He wanted to state on record that MMC was not treated as a partner by the majority partner in the ZAC partnership. He also asked the Chairperson to afford the CEO of MMC to address the meeting as well.
Mr Finlayson’s response
Mr Finlayson said the MMC people present only represented a small subset of the shareholders of MMC. He felt that it was important to point it out and he objected to the people present represented MMC.
The Chairperson said to the CEO and Chairman of MMC. Whoever had been sitting on the board should have operated on the mandate of MMC. The people representing MMC in this meeting claimed that MMC was nothing but a front. Fronting was a very serious transgression. He asked ZAC management what their response would have been if someone said to them, the ZAC CEO and chairperson, they were not representing ZAC. He said regarding reasons for the recall of the MMC board members, maybe they were no longer representing MMC. The Portfolio Committee needed to listen to MMC to understand what was going on. Workers voiced their concern over the BEE structure. This was the reason why ZAC and MMC representatives were called - to get clarity, to get the facts.
Input by Mr Fred Arendse, CEO of MMC
Mr Fred Arendse, MMC CEO since November 2011, was Head of Transformation at Anglo American Platinum Corporate office before he founded the Legacy Group. He was an experienced business person. He said in law school, students were told that there were always two sides to a story, and that his late father taught him to not just agree with what he was told, but to question.
From a business point of view, the Mining Charter called for the inclusion of entrepreneurs and community. He wanted to speak from the business side of MMC and bring certain things to the attention of the committee.
While he agreed with the submission of the ZAC chairperson, Mr Finlayson, certain other matters were omitted. On request of the stakeholders of the old MMC, he was asked to unpack the MMC –– Rio Tinto - Riversdale transaction. Some of the contention between the two partners, MMC and Rio Tinto related to some of the issues MMC management have discovered in the various transactions and MMC management put the matters on the table.
He believed that BEE has matured from small scale projects to real economic empowerment. When he unpacked the transaction between MMC and Rio Tinto/Riversdale, he heard through the media and the annual report of the majority partner that four of its directors had realised an upside windfall of an estimated R247 million. He brought this to the attention of then Riversdale Holdings and Mining and now Rio Tinto.
When MMC management looked into the records of Rio Tinto’s company structure, it realised that only one dividend was declared, hence a direct economic participation by the black partner translated into R3.2 million in 2012. He invited the Portfolio Committee to verify his claims.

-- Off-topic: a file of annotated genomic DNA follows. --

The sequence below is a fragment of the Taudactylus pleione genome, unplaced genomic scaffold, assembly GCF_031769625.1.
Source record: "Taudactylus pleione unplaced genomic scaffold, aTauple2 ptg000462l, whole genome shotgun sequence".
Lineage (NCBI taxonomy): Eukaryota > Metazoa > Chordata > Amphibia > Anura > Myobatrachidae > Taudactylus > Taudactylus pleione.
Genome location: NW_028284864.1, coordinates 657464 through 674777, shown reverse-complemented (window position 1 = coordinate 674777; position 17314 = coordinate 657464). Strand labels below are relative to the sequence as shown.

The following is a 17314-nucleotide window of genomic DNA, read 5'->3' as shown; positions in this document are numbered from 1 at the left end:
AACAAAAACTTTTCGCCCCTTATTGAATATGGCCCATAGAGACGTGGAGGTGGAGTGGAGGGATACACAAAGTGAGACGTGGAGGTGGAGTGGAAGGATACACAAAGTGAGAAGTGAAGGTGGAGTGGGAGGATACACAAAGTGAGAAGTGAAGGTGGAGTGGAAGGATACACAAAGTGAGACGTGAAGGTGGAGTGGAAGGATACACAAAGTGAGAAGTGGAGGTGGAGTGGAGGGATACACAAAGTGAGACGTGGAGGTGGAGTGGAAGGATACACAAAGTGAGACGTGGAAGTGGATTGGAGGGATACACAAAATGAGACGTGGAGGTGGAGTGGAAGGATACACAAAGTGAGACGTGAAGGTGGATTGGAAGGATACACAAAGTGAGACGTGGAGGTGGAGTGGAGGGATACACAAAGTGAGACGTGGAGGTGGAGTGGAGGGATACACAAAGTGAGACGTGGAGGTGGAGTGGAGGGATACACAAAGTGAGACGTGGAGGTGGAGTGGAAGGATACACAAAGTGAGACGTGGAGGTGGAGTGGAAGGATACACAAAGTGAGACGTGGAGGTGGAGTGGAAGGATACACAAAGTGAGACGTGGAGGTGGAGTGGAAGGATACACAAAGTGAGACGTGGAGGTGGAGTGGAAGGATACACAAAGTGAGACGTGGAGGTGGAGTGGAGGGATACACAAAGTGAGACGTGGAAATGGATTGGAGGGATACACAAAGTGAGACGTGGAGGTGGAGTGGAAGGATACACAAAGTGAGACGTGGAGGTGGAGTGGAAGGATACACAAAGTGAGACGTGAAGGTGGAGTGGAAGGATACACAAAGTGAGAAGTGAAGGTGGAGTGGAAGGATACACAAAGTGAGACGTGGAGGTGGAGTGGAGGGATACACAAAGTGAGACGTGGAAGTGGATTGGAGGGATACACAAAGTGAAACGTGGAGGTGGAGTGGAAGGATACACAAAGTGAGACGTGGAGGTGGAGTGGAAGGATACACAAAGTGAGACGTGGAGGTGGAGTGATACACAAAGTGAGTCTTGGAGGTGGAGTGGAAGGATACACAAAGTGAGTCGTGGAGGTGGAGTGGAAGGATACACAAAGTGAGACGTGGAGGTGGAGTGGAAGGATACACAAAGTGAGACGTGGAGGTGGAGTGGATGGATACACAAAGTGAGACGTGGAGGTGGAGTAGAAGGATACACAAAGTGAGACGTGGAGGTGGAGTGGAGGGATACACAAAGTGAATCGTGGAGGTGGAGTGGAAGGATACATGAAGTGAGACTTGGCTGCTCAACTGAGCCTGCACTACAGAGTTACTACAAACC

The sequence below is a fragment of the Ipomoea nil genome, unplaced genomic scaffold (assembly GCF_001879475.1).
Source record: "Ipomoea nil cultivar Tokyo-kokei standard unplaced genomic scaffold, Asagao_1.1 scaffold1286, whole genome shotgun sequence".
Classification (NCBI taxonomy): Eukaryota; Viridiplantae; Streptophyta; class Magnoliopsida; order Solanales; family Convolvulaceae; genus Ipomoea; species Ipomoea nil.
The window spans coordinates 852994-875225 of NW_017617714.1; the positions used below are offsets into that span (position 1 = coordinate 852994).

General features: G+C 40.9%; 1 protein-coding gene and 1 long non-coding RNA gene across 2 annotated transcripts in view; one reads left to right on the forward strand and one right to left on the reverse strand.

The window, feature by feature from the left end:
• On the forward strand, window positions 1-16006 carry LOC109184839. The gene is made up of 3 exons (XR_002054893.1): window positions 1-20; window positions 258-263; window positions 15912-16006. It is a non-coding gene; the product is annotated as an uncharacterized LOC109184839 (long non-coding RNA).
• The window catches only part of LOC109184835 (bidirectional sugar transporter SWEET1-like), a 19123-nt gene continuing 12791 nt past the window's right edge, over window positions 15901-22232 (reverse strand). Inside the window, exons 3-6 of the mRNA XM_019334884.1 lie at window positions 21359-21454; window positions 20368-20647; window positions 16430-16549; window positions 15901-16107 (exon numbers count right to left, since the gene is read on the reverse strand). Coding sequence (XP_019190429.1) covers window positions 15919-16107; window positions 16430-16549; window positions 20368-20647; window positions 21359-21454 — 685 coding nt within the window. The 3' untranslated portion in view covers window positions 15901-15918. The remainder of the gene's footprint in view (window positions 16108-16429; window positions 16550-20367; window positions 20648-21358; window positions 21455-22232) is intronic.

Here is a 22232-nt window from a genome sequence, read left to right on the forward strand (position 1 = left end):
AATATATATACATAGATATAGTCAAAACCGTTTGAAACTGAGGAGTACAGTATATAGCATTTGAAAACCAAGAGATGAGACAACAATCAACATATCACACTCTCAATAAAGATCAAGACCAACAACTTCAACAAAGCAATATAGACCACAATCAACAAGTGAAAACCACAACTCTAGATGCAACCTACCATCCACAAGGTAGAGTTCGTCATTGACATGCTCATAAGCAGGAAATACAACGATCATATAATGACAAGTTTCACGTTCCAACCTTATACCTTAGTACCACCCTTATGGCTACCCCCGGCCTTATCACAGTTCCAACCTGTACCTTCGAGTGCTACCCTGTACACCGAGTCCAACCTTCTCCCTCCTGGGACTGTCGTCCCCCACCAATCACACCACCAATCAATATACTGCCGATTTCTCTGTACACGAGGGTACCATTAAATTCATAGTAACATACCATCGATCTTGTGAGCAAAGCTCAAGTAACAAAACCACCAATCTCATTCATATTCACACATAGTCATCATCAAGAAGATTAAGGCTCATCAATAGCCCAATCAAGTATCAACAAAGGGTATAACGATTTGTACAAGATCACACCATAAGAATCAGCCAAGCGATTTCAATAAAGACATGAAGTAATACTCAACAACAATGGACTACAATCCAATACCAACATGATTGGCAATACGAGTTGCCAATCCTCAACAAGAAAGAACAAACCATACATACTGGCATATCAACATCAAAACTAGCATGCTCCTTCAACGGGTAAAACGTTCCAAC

The aim of the exercise was empowerment. When ZAC declared the dividend after seven years, the ZAC employees realised R1253 in dividends. As a businessman he had to ask the majority partner difficult questions. If one kept in mind that the initial deal was conceived on 16 February 2005, and employees received R 1253 after seven years, it translated into R177 per year per employee, which was not really empowerment. He raised with the majority partner that something was fundamentally wrong with BEE.
It was mentioned by the chairperson of ZAC, Mr Finlayson that the transaction failed in terms of the disposal of Riversdale Holdings. He did not explain to the Portfolio Committee why the transaction failed. MMC was trying to play a business role in an asset that it co-owned. MMC asked for the details of the transaction of the disposal, because it involved MMC as a partner, MMC was not given the details of the transaction between Riversdale/Rio Tinto and Forbes Coal, which was the potential buyer.
In a meeting held in December 2012 in London, Mr Arendse discovered that the intention of the acquirer was to potentially use ZAC assets and shareholding as leverage to acquire the holding company. Back in SA he raised the matter with the ZAC board in December, as well as through a number of letters because of the negative impact it would have on the value of share for MMC. MMC also wrote to the acquirer as well as to the financial newspaper exposing what appeared to be something contrary to the interests of MMC. On 15 February 2013 MMC learnt that the transaction had collapsed. MMC was a business and had to be respected as a business. The new really tried to participate in the operations of ZAC and to play a business roll. When MMC came across challenges it faced, it had to point it out to the majority partner. Instead of addressing the challenge, the majority partner chose to isolate, intimidate and in some cases victimise the party raising it.